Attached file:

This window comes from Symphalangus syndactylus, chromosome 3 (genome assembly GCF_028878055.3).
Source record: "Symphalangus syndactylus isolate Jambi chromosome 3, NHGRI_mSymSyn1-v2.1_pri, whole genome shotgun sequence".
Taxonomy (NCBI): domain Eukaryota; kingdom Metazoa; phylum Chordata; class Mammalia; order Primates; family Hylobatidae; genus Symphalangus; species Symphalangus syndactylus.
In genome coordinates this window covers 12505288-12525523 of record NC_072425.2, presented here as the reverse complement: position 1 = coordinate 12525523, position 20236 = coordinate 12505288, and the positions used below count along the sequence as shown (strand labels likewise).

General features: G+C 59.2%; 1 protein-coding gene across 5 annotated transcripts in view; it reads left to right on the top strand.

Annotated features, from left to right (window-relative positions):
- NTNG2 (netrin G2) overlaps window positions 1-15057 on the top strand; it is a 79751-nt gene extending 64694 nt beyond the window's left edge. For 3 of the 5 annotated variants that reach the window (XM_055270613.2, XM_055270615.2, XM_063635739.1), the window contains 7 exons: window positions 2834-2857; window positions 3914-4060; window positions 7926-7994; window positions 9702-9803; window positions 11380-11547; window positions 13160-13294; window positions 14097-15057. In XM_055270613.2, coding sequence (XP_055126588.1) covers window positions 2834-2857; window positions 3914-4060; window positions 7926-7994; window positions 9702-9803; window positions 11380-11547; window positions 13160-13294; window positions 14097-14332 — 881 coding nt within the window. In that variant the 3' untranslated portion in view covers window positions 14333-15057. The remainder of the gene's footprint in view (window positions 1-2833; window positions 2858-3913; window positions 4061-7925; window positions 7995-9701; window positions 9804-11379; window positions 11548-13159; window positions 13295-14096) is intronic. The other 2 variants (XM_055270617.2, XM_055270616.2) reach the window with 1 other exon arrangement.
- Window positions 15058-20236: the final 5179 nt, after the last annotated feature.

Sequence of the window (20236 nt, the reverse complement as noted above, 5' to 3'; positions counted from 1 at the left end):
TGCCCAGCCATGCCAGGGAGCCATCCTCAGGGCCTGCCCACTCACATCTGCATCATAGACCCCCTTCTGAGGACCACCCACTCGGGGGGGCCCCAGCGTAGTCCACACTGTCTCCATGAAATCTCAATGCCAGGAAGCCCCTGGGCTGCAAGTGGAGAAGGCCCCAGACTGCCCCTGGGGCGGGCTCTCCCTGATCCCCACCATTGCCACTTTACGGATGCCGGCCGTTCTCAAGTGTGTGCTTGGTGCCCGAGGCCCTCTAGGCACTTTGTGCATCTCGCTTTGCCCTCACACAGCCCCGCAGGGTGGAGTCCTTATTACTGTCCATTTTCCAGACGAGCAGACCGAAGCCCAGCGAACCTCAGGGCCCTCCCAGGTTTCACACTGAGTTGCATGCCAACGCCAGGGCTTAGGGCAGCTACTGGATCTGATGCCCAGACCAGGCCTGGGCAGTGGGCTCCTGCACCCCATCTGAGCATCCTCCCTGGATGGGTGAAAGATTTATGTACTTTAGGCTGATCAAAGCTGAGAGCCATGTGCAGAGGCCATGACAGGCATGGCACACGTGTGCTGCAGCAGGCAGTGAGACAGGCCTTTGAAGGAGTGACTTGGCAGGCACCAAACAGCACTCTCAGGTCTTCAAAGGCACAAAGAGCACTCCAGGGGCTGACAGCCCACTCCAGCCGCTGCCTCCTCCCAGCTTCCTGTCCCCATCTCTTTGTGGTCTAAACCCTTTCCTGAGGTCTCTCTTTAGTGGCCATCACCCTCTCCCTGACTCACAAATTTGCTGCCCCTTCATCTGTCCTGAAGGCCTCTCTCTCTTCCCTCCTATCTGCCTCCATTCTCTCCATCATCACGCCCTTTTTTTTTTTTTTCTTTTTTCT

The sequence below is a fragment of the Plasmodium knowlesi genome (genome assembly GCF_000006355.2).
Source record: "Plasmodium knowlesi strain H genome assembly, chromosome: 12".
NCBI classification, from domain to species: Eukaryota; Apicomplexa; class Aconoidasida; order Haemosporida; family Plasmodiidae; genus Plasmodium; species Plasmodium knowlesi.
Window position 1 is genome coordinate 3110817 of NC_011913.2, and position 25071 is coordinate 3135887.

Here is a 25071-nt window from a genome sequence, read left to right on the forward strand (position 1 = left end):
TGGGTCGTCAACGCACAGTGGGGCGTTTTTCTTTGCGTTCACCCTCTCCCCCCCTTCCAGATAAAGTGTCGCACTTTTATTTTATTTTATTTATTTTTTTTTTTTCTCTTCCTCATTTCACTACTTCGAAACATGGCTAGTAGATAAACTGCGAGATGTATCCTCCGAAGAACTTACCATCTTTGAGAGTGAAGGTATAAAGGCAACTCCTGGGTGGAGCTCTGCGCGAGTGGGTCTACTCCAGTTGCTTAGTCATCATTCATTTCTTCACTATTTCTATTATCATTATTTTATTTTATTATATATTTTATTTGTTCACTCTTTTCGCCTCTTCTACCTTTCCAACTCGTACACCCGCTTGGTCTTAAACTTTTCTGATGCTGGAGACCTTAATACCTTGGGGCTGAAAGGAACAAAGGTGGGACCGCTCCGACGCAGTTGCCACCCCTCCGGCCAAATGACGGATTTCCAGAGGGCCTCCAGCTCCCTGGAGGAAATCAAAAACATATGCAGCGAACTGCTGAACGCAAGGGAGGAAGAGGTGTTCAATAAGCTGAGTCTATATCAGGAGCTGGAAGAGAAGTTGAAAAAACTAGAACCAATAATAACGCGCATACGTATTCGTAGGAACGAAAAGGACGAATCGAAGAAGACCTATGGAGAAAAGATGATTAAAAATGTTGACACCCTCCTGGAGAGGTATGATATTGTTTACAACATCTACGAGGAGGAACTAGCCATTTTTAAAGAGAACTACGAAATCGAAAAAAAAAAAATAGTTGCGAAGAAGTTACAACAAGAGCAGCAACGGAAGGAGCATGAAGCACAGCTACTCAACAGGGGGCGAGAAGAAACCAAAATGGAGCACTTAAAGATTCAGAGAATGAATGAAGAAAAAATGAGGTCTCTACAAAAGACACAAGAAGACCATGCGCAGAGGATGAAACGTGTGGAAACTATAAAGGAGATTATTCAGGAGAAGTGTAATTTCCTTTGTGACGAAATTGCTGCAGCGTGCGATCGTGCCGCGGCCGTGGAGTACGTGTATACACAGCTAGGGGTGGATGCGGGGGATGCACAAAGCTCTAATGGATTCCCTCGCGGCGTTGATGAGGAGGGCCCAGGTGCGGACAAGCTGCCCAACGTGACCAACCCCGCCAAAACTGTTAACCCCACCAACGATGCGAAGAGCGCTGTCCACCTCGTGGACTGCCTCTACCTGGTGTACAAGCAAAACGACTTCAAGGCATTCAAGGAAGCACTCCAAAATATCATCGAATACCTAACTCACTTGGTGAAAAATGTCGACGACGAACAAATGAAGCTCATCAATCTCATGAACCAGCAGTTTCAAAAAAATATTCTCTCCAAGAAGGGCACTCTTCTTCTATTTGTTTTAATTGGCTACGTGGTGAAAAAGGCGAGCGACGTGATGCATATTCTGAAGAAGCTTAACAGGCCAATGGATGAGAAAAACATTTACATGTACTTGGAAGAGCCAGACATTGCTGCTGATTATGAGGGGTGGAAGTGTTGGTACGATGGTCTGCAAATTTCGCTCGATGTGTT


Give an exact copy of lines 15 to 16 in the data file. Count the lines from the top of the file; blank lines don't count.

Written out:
Here is a 25071-nt window from a genome sequence, read left to right on the forward strand (position 1 = left end):
TGGGTCGTCAACGCACAGTGGGGCGTTTTTCTTTGCGTTCACCCTCTCCCCCCCTTCCAGATAAAGTGTCGCACTTTTATTTTATTTTATTTATTTTTTTTTTTTCTCTTCCTCATTTCACTACTTCGAAACATGGCTAGTAGATAAACTGCGAGATGTATCCTCCGAAGAACTTACCATCTTTGAGAGTGAAGGTATAAAGGCAACTCCTGGGTGGAGCTCTGCGCGAGTGGGTCTACTCCAGTTGCTTAGTCATCATTCATTTCTTCACTATTTCTATTATCATTATTTTATTTTATTATATATTTTATTTGTTCACTCTTTTCGCCTCTTCTACCTTTCCAACTCGTACACCCGCTTGGTCTTAAACTTTTCTGATGCTGGAGACCTTAATACCTTGGGGCTGAAAGGAACAAAGGTGGGACCGCTCCGACGCAGTTGCCACCCCTCCGGCCAAATGACGGATTTCCAGAGGGCCTCCAGCTCCCTGGAGGAAATCAAAAACATATGCAGCGAACTGCTGAACGCAAGGGAGGAAGAGGTGTTCAATAAGCTGAGTCTATATCAGGAGCTGGAAGAGAAGTTGAAAAAACTAGAACCAATAATAACGCGCATACGTATTCGTAGGAACGAAAAGGACGAATCGAAGAAGACCTATGGAGAAAAGATGATTAAAAATGTTGACACCCTCCTGGAGAGGTATGATATTGTTTACAACATCTACGAGGAGGAACTAGCCATTTTTAAAGAGAACTACGAAATCGAAAAAAAAAAAATAGTTGCGAAGAAGTTACAACAAGAGCAGCAACGGAAGGAGCATGAAGCACAGCTACTCAACAGGGGGCGAGAAGAAACCAAAATGGAGCACTTAAAGATTCAGAGAATGAATGAAGAAAAAATGAGGTCTCTACAAAAGACACAAGAAGACCATGCGCAGAGGATGAAACGTGTGGAAACTATAAAGGAGATTATTCAGGAGAAGTGTAATTTCCTTTGTGACGAAATTGCTGCAGCGTGCGATCGTGCCGCGGCCGTGGAGTACGTGTATACACAGCTAGGGGTGGATGCGGGGGATGCACAAAGCTCTAATGGATTCCCTCGCGGCGTTGATGAGGAGGGCCCAGGTGCGGACAAGCTGCCCAACGTGACCAACCCCGCCAAAACTGTTAACCCCACCAACGATGCGAAGAGCGCTGTCCACCTCGTGGACTGCCTCTACCTGGTGTACAAGCAAAACGACTTCAAGGCATTCAAGGAAGCACTCCAAAATATCATCGAATACCTAACTCACTTGGTGAAAAATGTCGACGACGAACAAATGAAGCTCATCAATCTCATGAACCAGCAGTTTCAAAAAAATATTCTCTCCAAGAAGGGCACTCTTCTTCTATTTGTTTTAATTGGCTACGTGGTGAAAAAGGCGAGCGACGTGATGCATATTCTGAAGAAGCTTAACAGGCCAATGGATGAGAAAAACATTTACATGTACTTGGAAGAGCCAGACATTGCTGCTGATTATGAGGGGTGGAAGTGTTGGTACGATGGTCTGCAAATTTCGCTCGATGTGTT